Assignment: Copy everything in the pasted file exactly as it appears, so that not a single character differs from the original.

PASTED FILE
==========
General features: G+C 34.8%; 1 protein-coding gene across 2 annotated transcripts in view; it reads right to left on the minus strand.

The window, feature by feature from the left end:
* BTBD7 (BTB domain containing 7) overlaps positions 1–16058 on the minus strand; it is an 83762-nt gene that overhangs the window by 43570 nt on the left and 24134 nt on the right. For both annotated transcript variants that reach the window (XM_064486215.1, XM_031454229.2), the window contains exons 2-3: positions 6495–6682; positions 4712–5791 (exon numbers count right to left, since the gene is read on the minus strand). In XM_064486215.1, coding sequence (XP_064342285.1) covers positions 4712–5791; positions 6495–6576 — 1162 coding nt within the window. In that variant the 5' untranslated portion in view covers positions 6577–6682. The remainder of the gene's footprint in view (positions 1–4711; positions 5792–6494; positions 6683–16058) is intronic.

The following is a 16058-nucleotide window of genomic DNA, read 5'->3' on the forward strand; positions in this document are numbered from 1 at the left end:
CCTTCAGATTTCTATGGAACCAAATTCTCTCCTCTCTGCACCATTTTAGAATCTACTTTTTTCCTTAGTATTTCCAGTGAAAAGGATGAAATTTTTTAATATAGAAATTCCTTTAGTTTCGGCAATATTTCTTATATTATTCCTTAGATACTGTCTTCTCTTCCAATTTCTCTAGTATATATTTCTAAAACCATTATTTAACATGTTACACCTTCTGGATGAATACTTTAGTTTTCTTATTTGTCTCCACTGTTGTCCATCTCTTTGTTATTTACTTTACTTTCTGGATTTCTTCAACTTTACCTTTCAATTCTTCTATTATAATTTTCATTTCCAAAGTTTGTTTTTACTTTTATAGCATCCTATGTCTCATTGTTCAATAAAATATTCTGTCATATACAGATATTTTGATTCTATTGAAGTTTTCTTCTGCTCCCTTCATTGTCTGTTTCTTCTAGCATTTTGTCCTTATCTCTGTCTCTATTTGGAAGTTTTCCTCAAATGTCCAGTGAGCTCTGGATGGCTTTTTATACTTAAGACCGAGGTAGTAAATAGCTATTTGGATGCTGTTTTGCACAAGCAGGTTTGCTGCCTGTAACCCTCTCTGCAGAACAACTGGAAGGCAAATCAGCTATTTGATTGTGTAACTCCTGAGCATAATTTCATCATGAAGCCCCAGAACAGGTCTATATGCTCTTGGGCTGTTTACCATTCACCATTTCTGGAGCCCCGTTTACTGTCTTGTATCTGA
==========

General features: G+C 34.8%; 1 protein-coding gene across 2 annotated transcripts in view; it reads right to left on the minus strand.

The window, feature by feature from the left end:
* BTBD7 (BTB domain containing 7) overlaps positions 1–16058 on the minus strand; it is an 83762-nt gene that overhangs the window by 43570 nt on the left and 24134 nt on the right. For both annotated transcript variants that reach the window (XM_064486215.1, XM_031454229.2), the window contains exons 2-3: positions 6495–6682; positions 4712–5791 (exon numbers count right to left, since the gene is read on the minus strand). In XM_064486215.1, coding sequence (XP_064342285.1) covers positions 4712–5791; positions 6495–6576 — 1162 coding nt within the window. In that variant the 5' untranslated portion in view covers positions 6577–6682. The remainder of the gene's footprint in view (positions 1–4711; positions 5792–6494; positions 6683–16058) is intronic.

The following is a 16058-nucleotide window of genomic DNA, read 5'->3' on the forward strand; positions in this document are numbered from 1 at the left end:
CCTTCAGATTTCTATGGAACCAAATTCTCTCCTCTCTGCACCATTTTAGAATCTACTTTTTTCCTTAGTATTTCCAGTGAAAAGGATGAAATTTTTTAATATAGAAATTCCTTTAGTTTCGGCAATATTTCTTATATTATTCCTTAGATACTGTCTTCTCTTCCAATTTCTCTAGTATATATTTCTAAAACCATTATTTAACATGTTACACCTTCTGGATGAATACTTTAGTTTTCTTATTTGTCTCCACTGTTGTCCATCTCTTTGTTATTTACTTTACTTTCTGGATTTCTTCAACTTTACCTTTCAATTCTTCTATTATAATTTTCATTTCCAAAGTTTGTTTTTACTTTTATAGCATCCTATGTCTCATTGTTCAATAAAATATTCTGTCATATACAGATATTTTGATTCTATTGAAGTTTTCTTCTGCTCCCTTCATTGTCTGTTTCTTCTAGCATTTTGTCCTTATCTCTGTCTCTATTTGGAAGTTTTCCTCAAATGTCCAGTGAGCTCTGGATGGCTTTTTATACTTAAGACCGAGGTAGTAAATAGCTATTTGGATGCTGTTTTGCACAAGCAGGTTTGCTGCCTGTAACCCTCTCTGCAGAACAACTGGAAGGCAAATCAGCTATTTGATTGTGTAACTCCTGAGCATAATTTCATCATGAAGCCCCAGAACAGGTCTATATGCTCTTGGGCTGTTTACCATTCACCATTTCTGGAGCCCCGTTTACTGTCTTGTATCTGA